Monday, May 2, 2011

Frozen Wetlands

Monday morning update: the wetlands appear to have iced over last night.  I will be checking the wood frog eggs later today, hopefully they were spared from freezing.

Monday afternoon update:  the wood frog eggs in the wetlands I regularly check seem to have survived the cold weekend and some have even started to develop.


  1. Jennifer,

    Thanks for the great information! I heard leopard frogs this weekend at the Boulder Birding Big Day. I have been hearing chorus frogs and wood frogs by my house but still no peepers. Will the peepers come out or are they just not around my area this year?

  2. Thanks for the leopard frog update - I'll be out at Boulder Lake this week looking for them!

    Regarding spring peepers: this species usually begins calling a few days after wood frogs start. This year has been unusual with the wood frogs starting and stopping, and I first heard peepers in Duluth on April 25th. If you are not hearing peepers, your local population may have been reduced by winter kill or unsuccessful breeding in past years. My experience is that it takes several years to a decade for spring peeper populations to recover from cold, snow-less winters - although somewhat frost-tolerant, peepers cannot freeze as completely as wood frogs.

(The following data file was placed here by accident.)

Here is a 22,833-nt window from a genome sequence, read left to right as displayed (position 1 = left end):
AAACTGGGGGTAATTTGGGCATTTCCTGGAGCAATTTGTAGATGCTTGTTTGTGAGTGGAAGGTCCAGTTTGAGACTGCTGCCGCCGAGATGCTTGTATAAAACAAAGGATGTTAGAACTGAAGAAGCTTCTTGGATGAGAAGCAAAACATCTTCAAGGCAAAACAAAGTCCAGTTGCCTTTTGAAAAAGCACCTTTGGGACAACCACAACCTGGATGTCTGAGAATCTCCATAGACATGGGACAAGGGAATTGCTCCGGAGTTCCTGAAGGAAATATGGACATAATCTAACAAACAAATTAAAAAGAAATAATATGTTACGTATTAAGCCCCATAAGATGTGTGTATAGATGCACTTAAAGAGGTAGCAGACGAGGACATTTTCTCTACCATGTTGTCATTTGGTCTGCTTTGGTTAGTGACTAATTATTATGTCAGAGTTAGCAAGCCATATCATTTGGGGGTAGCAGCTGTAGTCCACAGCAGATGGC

3. Jennifer,

    I just heard my first spring peepers in my yard! I'm so glad - I thought they would never come. I think I also heard an American Toad. Are there Canadian Toads around here? If not, then is must have been an American. So, tonight the symphony includes chorus frogs, peepers, and toads. Awesome!